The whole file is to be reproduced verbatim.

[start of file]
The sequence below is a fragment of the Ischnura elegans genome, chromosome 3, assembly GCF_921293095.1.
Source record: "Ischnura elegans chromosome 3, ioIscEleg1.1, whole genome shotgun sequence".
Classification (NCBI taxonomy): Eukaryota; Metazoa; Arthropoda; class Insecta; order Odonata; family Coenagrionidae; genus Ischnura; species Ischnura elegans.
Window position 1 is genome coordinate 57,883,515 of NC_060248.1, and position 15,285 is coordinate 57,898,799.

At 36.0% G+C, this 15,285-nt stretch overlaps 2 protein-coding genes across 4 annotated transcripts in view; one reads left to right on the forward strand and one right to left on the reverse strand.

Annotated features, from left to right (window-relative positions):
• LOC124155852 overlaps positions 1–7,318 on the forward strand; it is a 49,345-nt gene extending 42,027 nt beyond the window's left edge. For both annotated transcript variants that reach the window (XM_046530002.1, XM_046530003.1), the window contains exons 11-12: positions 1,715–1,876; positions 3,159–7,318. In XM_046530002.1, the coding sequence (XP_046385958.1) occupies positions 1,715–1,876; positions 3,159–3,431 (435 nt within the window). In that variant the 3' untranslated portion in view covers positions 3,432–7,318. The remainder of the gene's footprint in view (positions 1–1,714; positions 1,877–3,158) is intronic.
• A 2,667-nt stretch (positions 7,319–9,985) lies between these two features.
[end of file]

The sequence below is a fragment of the Ischnura elegans genome, chromosome 3, assembly GCF_921293095.1.
Source record: "Ischnura elegans chromosome 3, ioIscEleg1.1, whole genome shotgun sequence".
Classification (NCBI taxonomy): Eukaryota; Metazoa; Arthropoda; class Insecta; order Odonata; family Coenagrionidae; genus Ischnura; species Ischnura elegans.
Window position 1 is genome coordinate 57,883,515 of NC_060248.1, and position 15,285 is coordinate 57,898,799.

At 36.0% G+C, this 15,285-nt stretch overlaps 2 protein-coding genes across 4 annotated transcripts in view; one reads left to right on the forward strand and one right to left on the reverse strand.

Annotated features, from left to right (window-relative positions):
• LOC124155852 overlaps positions 1–7,318 on the forward strand; it is a 49,345-nt gene extending 42,027 nt beyond the window's left edge. For both annotated transcript variants that reach the window (XM_046530002.1, XM_046530003.1), the window contains exons 11-12: positions 1,715–1,876; positions 3,159–7,318. In XM_046530002.1, the coding sequence (XP_046385958.1) occupies positions 1,715–1,876; positions 3,159–3,431 (435 nt within the window). In that variant the 3' untranslated portion in view covers positions 3,432–7,318. The remainder of the gene's footprint in view (positions 1–1,714; positions 1,877–3,158) is intronic.
• A 2,667-nt stretch (positions 7,319–9,985) lies between these two features.